They were the perfect political match, but now Governor Waiguru and her deputy are squaring it out for top county seat.
In the run-up to the 2017 General Election and for a while after they won, Kirinyaga Governor Anne Waiguru and her deputy Peter Ndambiri (both pictured)
were the perfect political match.
They appeared together in nearly all public engagements and left no doubt that were in sync after winning an overwhelming majority in a hotly contested poll whose line-up included Narc-Kenya leader Martha Karua and the incumbent, Joseph Ndathi.
Whenever Ms Waiguru was away, Mr Ndambiri would fill the void and represent her in county functions.
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The soft-spoken deputy rarely contradicted his boss and was always wary of responding to queries that would put him at loggerheads with Waiguru.
On her part, Waiguru was careful not to cast her deputy in bad light, always sending the signal that Ndambiri was an able assistant in helping her realise her aspirations for the county under the clarion call, ‘Kirinyaga rising’.
Things fall apart
Three years down the line, however, the relationship between the governor and her deputy is visibly strained.
Daggers seem to have been drawn, and supporters of the two are not hiding the fact that there is no love lost between them as the clock ticks towards 2022.
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Recent happenings in the agriculture-rich county point to a souring relationship between Waiguru and Ndambiri.
According to those close enough to the two to analyse the changes in their working relationship, things came to a head when an impeachment motion against Waiguru was filed at the Kirinyaga County Assembly.
Immediately after the motion, filed by Mutira MCA David Kinyua, Waiguru’s supporters saw Ndambiri’s hand in it, an allegation he denied.
Ndambiri called a press conference to defend himself against the accusation that he was behind the intended ouster of his boss. He then reiterated that his name would be on the ballot for the governor post in 2022.
Speaking to the press at Kanjinji area in Mwea East Sub-county immediately after the allegations surfaced, Ndambiri accused unknown people of misleading the governor that he was the force behind the ouster motion, which is set for debate when the Assembly resumes next month.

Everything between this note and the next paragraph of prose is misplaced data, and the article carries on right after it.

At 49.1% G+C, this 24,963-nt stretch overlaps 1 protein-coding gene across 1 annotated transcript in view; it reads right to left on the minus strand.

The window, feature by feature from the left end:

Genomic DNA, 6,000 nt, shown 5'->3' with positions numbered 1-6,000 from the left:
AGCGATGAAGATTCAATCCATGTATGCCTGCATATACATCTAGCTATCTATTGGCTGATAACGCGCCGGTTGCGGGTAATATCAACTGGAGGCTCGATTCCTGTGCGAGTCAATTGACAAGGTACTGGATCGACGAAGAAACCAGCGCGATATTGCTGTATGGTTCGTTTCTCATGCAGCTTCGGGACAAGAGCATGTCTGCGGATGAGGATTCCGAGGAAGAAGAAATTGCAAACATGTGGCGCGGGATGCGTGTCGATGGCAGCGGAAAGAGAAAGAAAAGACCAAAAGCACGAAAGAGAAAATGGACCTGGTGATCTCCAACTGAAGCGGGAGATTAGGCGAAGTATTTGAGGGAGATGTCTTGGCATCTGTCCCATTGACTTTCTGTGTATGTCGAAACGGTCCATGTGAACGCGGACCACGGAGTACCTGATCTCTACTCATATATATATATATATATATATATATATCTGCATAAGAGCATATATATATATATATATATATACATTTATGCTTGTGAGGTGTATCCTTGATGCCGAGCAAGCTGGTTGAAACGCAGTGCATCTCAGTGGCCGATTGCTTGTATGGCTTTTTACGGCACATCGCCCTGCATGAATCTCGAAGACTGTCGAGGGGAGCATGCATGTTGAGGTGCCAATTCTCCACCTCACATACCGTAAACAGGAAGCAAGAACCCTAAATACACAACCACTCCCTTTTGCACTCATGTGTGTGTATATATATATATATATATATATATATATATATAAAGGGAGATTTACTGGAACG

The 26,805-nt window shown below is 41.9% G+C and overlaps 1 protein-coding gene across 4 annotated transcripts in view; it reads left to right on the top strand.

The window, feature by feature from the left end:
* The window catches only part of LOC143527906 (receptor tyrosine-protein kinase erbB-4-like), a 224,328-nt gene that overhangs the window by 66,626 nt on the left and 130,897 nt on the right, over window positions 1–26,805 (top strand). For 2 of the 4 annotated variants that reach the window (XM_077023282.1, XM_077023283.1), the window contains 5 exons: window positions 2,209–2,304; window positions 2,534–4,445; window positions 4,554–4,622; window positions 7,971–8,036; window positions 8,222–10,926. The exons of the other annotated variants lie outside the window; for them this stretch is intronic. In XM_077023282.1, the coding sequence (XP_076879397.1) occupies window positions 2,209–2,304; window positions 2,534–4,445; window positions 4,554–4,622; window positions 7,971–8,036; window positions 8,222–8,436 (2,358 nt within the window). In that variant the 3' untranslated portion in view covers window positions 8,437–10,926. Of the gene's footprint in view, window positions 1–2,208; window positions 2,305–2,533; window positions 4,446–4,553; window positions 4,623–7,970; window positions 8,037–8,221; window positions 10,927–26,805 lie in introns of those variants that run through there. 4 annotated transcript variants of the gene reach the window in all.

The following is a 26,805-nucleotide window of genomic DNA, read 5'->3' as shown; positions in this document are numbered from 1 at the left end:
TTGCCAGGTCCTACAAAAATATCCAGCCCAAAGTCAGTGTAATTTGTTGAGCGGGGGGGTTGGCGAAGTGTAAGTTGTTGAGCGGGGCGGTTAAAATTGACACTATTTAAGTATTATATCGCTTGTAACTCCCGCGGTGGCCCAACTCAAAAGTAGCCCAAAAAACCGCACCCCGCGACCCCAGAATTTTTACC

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Supporters of the impeachment motion accuse Waiguru of gross violation of the Constitution, abuse of office and gross misconduct.
The governor has denied the allegations levelled against her, dismissing the ouster attempt as political. She obtained an injunction stopping the impeachment proceedings, citing the Covid-19 pandemic.
In his defence, Ndambiri said the assembly is an independent body over which he had no control. He said those lying to the governor were looking to taint his image and destroy the cordial relationship he has with his boss.
“I have neither financed nor met them (MCAs behind the impeachment),” said Ndambiri.
He added that he had been absent in “two or three county functions” presided over by the governor chiefly because he had not been informed of them.
“However, I’m still discharging my duties as deputy governor. I’m meeting people from various parts of the county and officially consulting with ministers and other officials. We will politic when that time comes in 2022 when I will vie for the governor position,” he said.
Waiguru did not respond to our requests for comment, but at a recent function in Sagana township, she said she was aware of “saboteurs” in her government.
This was after a cross section of the public asked to know where the deputy governor was and why he was no longer accompanying the governor to functions.
“Mucemi akorire mukungi
(The sly will meet their match),” she said, indirectly indicating that she was ready for her political rivals.
Waiguru seems to have also fallen out with Interior Principal Secretary Karanja Kibicho, a native of the county, over the Sh15 billion Kenya Medical Research Institute (Kemri) project backed by the PS.
Matters have not been made any easier by area MPs appearing to distance themselves from Waiguru.
Early this month, the MPs asked Jubilee Secretary General Raphael Tuju and State operatives to stop interfering in the impeachment motion against Waiguru.
Wangui Ngirichi (Woman Rep), John Wambugu (Kirinyaga Central), Gichimu Githinji (Gichugu) and George Kariuki (Ndia) said the impeachment should proceed as per the law, arguing that the governor is presumed innocent until proved guilty by the county assembly, the Senate or the courts.
And on Saturday, a voters’ lobby group in Kirinyaga issued a week’s ultimatum to Waiguru and Ndambiri to reconcile, failure to which it would petition President Uhuru Kenyatta to dissolve the county.
Addressing a press conference in Ngurubani, Kirinyaga Voters Welfare Union chaired by Simon Kinyua said the differences between the two leaders would derail the county’s development agenda.
“As far as the 2017 majority verdict informs, Waiguru and Ndambiri are political Siamese twins that can only be separated formally either by expiry of their term in 2022, or through the courts,” Mr Kinyua said.
But police officers in the county have warned that if the political fallout between the two leaders’ supporters spills over into cases of lawlessness, neither camp would be spared.
“We have arrested two groups in the past two weeks. One group was staging an unlawful protest, while the other was holding an illegal gathering in a hotel in Mwea,” said Mwea East Police Commander John Onditi.
Yesterday, Ndambiri told The Standard
he was ready to reconcile with Waiguru.
“I want to assure our people that I’m seeking avenues to thrash out this misunderstanding. I also know the governor is looking into the issue,” he said.